In Yorkshire, Mary’s date isn’t going quite so splendidly. Henry is red faced and racing around the countryside while her and Branson look on. He’s enamoured with the sport but she’s disdainful. “I just hate it” says Mary, applying more lipstick to her pout. And there are no glamorous clubs for afters. The trio head off to enter unknown territory for Mary: a public house full of rough-around-the-edges chaps supping pints.
Meanwhile, Baxter’s “devil” has changed his plea so she’s spared taking to the stand, Sybbie asks her Donk if Violet is a red Indian (Cora replies that she’s more akin to an Egyptian sphinx) and Denker gets involved in the hospital debate.
“Who does he think he is? Jumped-up little sawbones,” she spits, after finding out Clarkson’s changed allegiance. She takes it upon herself to accost him in the street, accusing him of treason because, naturally, crossing the DC is the same as crossing the Queen. Violet is far from grateful for Denker’s show of support. The house has been disgraced. “It is not your place even to have opinions let alone express them!” Violet shrills. Denker is to be sent packing with a “tepid” reference.
Septimus Spratt is resplendent with glee at the news. But not for long. Denker is stubbornly refusing to pack her bags. Like Lady, like Lady’s Maid – she’s got a plan and it involves blackmail. If Spratt can’t persuade the DC to keep her on, Denker is going to the police and she’ll tell them about him harbouring a fugitive in the Dowager’s shed. Thankfully his charms are sufficient and Denker is saved.
At the Abbey, Thomas walks in on Andy reading one of Mason’s prized books about pig rearing. Later, while skulking around the servants quarters in the dark, Thomas hears the footman throwing the tomes around his room. It turns out he can’t read. He was pretending before. He’s too stupid and his hopes of running a farm are dashed. Thomas contests this. He’ll teach him to read and it can be their little secret. In an entirely platonic way.
It’s the day of Chamberlain’s visit. Mrs Patmore is predicting the future – “he may be Prime Minister one day” – while Robert is feeling terribly unwell. It’s that pain in his stomach again but it’s too late to cancel. This is “the last big fight” of Violet’s life so he simply must attend.
Violet arrives, swiftly switching the table plan to give herself maximum tactical advantage, before reminding Chamberlain about his young and carefree past. Blackmail is the order of the day, after all. The DC, Clarkson and co start shouting over the consomme about change and tradition, while the Minister, somewhat prophetically, confesses his distaste for confrontation.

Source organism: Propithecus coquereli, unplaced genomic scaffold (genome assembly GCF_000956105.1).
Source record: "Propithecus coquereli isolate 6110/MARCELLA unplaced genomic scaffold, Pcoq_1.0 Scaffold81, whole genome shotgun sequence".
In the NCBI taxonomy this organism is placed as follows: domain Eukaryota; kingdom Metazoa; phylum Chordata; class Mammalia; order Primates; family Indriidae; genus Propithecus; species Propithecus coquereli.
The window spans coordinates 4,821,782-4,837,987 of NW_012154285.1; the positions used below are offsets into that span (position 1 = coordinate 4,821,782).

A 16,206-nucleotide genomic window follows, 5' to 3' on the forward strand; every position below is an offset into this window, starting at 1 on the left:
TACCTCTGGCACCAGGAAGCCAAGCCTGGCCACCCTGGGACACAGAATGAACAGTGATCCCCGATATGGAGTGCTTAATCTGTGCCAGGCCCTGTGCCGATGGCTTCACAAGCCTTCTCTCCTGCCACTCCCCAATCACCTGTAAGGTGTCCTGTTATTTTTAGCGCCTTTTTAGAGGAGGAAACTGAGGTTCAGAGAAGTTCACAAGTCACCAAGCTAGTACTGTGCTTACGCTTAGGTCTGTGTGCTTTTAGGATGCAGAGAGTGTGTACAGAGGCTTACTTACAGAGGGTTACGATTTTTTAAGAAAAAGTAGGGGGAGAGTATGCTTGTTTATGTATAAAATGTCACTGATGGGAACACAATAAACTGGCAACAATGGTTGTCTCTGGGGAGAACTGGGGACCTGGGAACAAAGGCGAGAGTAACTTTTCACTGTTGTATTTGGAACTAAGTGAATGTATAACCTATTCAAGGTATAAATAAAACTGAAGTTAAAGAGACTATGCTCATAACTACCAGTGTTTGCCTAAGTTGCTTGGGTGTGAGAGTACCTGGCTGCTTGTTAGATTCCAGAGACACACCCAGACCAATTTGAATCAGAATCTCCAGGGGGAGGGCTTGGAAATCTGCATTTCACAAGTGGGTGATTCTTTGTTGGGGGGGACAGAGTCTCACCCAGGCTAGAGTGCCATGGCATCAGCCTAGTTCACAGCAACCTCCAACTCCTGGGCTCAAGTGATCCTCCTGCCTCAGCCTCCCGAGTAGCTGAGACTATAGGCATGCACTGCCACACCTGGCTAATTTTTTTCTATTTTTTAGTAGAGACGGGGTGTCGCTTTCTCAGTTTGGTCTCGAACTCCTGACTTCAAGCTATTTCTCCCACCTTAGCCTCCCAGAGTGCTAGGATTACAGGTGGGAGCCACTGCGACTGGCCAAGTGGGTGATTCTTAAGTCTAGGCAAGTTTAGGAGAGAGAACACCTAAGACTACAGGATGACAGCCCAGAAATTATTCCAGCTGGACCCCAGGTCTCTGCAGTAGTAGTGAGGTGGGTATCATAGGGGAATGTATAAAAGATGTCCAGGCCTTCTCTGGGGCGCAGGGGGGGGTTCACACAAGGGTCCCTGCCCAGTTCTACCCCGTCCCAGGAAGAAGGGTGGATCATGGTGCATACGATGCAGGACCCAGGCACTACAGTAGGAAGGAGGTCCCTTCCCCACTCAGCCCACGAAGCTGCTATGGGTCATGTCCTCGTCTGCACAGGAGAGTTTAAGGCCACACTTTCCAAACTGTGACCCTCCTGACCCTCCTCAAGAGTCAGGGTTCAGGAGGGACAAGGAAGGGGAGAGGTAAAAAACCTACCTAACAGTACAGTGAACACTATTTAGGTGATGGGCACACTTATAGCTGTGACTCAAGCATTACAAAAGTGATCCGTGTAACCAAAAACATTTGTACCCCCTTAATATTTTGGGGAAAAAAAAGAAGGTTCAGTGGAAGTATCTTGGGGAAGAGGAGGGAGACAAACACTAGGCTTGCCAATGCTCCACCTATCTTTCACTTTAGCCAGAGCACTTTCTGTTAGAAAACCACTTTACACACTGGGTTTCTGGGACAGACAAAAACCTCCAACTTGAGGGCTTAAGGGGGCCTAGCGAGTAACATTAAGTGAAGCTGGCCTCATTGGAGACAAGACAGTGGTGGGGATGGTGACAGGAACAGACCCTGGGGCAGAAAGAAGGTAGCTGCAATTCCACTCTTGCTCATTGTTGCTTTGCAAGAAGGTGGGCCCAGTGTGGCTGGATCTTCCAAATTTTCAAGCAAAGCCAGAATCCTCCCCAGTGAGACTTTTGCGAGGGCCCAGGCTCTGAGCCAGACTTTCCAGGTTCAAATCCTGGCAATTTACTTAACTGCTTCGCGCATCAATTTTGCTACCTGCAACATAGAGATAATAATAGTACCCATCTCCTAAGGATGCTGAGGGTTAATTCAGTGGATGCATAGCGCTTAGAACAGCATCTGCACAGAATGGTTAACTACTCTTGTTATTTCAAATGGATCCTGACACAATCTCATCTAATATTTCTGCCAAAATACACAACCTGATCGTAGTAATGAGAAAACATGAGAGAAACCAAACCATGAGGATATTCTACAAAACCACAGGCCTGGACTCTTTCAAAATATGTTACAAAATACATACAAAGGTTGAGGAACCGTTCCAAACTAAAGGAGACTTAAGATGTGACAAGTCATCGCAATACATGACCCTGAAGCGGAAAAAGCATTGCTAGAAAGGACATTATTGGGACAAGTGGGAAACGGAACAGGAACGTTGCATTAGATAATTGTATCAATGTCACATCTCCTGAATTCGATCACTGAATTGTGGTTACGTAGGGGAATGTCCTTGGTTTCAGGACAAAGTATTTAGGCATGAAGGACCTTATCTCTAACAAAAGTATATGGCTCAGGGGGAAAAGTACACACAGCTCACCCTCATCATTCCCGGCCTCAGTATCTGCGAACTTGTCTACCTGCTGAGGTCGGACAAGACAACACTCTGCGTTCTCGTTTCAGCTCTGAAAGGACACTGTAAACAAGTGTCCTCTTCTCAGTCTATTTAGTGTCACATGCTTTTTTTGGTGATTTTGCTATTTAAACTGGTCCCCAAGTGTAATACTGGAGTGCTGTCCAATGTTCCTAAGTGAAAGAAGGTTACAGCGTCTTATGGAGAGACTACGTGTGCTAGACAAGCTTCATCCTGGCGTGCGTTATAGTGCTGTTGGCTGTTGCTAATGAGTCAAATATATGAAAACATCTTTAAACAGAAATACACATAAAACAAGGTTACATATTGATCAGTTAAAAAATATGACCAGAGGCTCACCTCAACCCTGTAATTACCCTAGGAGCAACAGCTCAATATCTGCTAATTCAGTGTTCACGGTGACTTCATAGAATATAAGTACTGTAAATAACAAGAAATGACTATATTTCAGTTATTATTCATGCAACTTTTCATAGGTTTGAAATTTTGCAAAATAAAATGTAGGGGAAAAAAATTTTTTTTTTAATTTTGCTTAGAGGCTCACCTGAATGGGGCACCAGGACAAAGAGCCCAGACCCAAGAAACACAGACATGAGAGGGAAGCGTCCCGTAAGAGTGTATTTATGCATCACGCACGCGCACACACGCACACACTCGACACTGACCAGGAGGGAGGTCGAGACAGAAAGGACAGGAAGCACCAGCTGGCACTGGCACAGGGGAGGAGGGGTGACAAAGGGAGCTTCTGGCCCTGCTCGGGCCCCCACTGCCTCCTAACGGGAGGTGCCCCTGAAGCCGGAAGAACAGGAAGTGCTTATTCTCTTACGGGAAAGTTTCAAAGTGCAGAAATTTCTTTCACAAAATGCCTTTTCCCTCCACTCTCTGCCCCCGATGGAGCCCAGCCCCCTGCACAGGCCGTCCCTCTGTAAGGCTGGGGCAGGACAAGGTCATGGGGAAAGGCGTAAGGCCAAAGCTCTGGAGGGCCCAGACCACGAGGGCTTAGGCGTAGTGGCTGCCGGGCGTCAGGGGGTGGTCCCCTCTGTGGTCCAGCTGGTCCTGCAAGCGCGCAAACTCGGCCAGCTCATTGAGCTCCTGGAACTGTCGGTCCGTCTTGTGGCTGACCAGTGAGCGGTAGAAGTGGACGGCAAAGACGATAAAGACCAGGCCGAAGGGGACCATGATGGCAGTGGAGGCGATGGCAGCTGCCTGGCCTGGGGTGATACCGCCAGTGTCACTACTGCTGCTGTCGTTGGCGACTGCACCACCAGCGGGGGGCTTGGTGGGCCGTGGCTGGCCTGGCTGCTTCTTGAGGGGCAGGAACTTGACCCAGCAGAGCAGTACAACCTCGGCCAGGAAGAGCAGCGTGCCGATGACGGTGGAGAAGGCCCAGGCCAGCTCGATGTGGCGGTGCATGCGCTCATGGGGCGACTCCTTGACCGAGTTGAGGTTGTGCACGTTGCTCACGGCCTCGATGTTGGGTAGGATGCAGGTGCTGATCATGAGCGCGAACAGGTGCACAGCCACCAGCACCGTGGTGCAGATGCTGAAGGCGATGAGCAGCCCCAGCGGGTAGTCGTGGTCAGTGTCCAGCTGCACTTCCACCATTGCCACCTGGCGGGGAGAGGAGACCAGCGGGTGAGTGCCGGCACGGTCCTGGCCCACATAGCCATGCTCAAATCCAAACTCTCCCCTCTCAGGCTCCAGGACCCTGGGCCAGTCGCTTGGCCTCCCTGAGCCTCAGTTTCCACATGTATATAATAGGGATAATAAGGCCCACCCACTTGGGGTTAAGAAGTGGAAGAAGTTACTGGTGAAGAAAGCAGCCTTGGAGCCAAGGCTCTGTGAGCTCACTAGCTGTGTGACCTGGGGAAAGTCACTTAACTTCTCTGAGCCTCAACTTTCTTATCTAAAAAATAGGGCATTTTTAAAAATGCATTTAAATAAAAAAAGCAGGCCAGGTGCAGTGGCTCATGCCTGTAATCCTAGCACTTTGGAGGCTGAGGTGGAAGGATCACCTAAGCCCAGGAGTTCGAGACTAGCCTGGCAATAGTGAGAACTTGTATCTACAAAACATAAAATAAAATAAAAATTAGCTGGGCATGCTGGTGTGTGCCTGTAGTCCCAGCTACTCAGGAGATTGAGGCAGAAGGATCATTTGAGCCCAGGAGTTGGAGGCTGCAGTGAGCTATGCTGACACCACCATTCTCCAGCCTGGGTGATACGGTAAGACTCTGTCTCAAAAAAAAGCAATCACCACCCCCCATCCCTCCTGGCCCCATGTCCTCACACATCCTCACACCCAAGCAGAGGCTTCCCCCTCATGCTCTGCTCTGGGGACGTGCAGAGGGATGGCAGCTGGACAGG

Robert is deteriorating at the dinner table. Thank God there’s a doctor in attendance, because he needs one. He stands suddenly, sways and cries, projecting blood across the room. It ruins the table cloth, splattering on his fellow diner’s faces, jewel-encrusted dresses and dinner jackets. And then he falls to the floor.
His ulcer has burst and an ambulance is called while Robert croaks to Cora: “If this is it know that I have loved you very, very, much.” The hospital row just got real.
A tiara-topped Cora spars with Violet in the hallway, putting on evening gloves and a coat over her blood stained dress. There have been too many secrets, she spits as Violet continues to argue her case. “If you mean Marigold, that’s settled and you know I am sorry,” Violet says, while Mary listens from behind a pillar. So that cat’s well and truly out of the bag.
“Life is short, death is sure. That is all we know,” Carson philosophises below stairs, before Mary and Edith return home from the hospital.
Robert’s had surgery and has a good chance of recovery. But life will be different. “From now on you and I need to talk full responsibility for the estate,” Mary tells Tom.
“Long live our own Queen Mary,” he replies.
Downton Abbey continues on Sundays at 9:00pm on ITV